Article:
Although TOCs compete against each other for franchises, and for
passengers on routes where more than one TOC operates, the strapline
used with the
National Rail logo is 'Britain's train companies working
OTHER PASSENGER RAIL OPERATORS IN GREAT BRITAIN
Commuter rail in the United Kingdom
Several conurbations have their own metro or tram systems, most of
which are not part of National Rail. These include the London
Docklands Light Railway
Docklands Light Railway , Blackpool Tramway , London
Glasgow Subway ,
Tyne and Wear Metro , Manchester Metrolink
Sheffield Supertram ,
Midland Metro and
Nottingham Express Transit .
On the other hand, the largely self-contained
Merseyrail system is
part of the
National Rail network, and urban rail networks around
Birmingham , Cardiff ,
Glasgow and West Yorkshire consist entirely of
National Rail services.
London Overground (LO) is a hybrid: its services are operated via a
concession awarded by Transport for
London , and are branded
accordingly, but until 2010 all its routes used infrastructure owned
Network Rail . LO now also possesses some infrastructure in its own
right, following the reopening of the former East
London line of
London Underground as the East
London Railway of LO. Since all the
previous LO routes were operated by
National Rail franchise Silverlink
until November 2007, they have continued to be shown in the National
Rail timetable and are still considered to be a part of National Rail.
Heathrow Express and
Eurostar are also not part of the National Rail
network despite sharing of stations and routes (
Heathrow Express and
Heathrow Connect only).
Northern Ireland Railways were never part of
British Rail, which was always confined to Great Britain, and
therefore are not part of the
National Rail network.
There are many privately owned or heritage railways in Great Britain
which are not part of the
National Rail network and mostly operate for
heritage or pleasure purposes rather than as public transport.
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National Rail services have a common ticketing structure inherited
British Rail . Through tickets are available between any pair of
stations on the network, and can be bought from any station ticket
office. Most tickets are inter-available between the services of all
operators on routes appropriate to the journey being made. Operators
on some routes offer operator-specific tickets that are cheaper than
the inter-available ones.
Through tickets involving
Heathrow Express and
London Underground are
also available. Oyster pay-as-you-go can be used on
National Rail in
London from 2 January 2010.
Passengers without a valid ticket boarding a train at a station where
ticket-buying facilities are available are required to pay the full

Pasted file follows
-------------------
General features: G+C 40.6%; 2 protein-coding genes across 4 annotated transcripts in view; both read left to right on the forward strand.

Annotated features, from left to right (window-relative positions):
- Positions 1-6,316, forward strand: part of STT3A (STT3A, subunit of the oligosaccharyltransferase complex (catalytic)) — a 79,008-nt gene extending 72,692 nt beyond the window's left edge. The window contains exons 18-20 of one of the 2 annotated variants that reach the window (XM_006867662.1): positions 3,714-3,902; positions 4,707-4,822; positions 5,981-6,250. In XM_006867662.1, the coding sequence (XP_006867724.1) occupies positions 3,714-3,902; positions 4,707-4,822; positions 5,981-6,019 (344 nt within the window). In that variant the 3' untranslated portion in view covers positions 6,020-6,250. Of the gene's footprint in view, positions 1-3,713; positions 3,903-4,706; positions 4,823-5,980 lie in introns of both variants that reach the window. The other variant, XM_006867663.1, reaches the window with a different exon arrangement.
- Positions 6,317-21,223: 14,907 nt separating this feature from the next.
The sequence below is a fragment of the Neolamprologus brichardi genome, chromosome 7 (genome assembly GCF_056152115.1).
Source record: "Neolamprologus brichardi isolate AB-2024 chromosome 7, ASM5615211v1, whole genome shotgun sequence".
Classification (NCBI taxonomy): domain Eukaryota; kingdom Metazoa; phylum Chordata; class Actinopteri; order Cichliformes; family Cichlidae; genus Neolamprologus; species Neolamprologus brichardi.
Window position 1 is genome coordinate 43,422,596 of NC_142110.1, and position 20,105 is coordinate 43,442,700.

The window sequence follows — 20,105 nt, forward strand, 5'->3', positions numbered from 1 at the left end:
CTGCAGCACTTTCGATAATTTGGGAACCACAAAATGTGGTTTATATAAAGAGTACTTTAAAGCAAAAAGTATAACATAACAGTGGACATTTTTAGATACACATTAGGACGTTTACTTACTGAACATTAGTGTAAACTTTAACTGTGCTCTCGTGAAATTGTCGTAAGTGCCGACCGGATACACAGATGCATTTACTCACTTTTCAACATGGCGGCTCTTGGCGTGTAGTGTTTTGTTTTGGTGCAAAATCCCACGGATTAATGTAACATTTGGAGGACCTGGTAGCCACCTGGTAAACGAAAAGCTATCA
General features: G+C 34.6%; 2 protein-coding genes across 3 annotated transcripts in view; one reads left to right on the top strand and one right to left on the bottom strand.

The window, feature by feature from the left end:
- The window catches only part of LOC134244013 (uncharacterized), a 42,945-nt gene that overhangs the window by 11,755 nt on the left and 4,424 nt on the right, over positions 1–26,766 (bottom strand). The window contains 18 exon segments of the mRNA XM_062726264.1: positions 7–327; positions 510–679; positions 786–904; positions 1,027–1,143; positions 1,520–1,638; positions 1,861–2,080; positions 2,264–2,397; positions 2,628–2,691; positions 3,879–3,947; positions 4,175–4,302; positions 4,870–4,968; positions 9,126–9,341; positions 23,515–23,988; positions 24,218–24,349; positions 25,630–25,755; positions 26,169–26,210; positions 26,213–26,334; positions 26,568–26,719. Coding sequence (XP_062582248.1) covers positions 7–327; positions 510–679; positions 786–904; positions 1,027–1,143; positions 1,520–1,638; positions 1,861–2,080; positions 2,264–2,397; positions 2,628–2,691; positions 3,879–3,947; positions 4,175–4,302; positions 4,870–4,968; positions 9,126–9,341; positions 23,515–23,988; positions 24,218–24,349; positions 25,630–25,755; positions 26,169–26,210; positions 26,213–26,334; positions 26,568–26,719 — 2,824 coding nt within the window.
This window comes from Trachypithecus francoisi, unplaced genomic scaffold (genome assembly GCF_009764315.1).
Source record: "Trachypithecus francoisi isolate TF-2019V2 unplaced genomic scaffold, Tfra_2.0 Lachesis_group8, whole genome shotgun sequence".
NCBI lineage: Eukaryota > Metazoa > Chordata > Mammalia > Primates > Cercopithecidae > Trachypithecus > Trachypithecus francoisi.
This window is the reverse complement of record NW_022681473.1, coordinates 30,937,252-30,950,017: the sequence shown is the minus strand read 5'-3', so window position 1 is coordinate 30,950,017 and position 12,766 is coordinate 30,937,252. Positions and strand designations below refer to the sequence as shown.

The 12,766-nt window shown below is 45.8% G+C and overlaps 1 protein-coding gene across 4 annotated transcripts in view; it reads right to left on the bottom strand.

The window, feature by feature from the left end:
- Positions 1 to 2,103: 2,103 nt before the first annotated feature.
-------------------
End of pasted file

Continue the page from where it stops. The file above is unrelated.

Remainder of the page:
Open Single or Return fare. On some services penalty fares apply - a
ticketless passenger may be charged the greater of £20 or twice the
full single fare to the next stop. Penalty Fares can be collected only
by authorised Revenue Protection Inspectors, not by ordinary Guards.
National Rail distributes a number of technical manuals on which
travel on the railways in
Great Britain is based, such as the National
Rail Conditions of Carriage , via their website.
Pocket timetables for individual operators or routes are available
free at staffed stations. The last official printed timetable with up
to 3000 pages was published in 2007. Now the only complete print
edition is published by Middleton Press (as of October 2016). A
digital version of the full timetable is available as a pdf file
without charge on the
Network Rail website, however passengers are
recommended to obtain their timetables from the individual train
NATIONAL RAIL ENQUIRIES
National Rail Enquiries website includes a journey planner , fare
and live departure information. The site is designed to complement the
myriad different websites of Britain's privatised rail companies, so
when users have selected which tickets they wish to buy, they are
redirected to the most relevant train company website, where they can
buy their tickets without booking fees.
In 2012 the website was joined by a mobile app mirroring its
functionality. The app is available for iPhone , Android and Windows
Phone . However
Trainline remains the most downloaded rail app in
the UK with 9.4 million users.
Rail Accident Investigation Branch
Rail transport in the United Kingdom
* ^ http://www.ipo.gov.uk trade mark EU001733575
* ^ http://www.nationalrailguidelines.co.uk
* ^ : "British Rail’s double-arrow"
* ^ : "
National Rail is the collective brand for Britain's train
companies working together"
* ^ Traffic Signs Regulations and General Directions 2002, Schedule
Network Rail - Current Timetable
* ^ "
National Rail Enquiries announces a new app for iPhone &
National Rail blog.
National Rail Enquiries. 1 May 2012.
Retrieved 1 October 2016.
* ^ "Download our FREE app and become more mobile and get FREE
National Rail Enquiries. National Rail. Retrieved 1 October
* ^ "Mobile App - Trainline". Trainline. Retrieved 1 October 2016.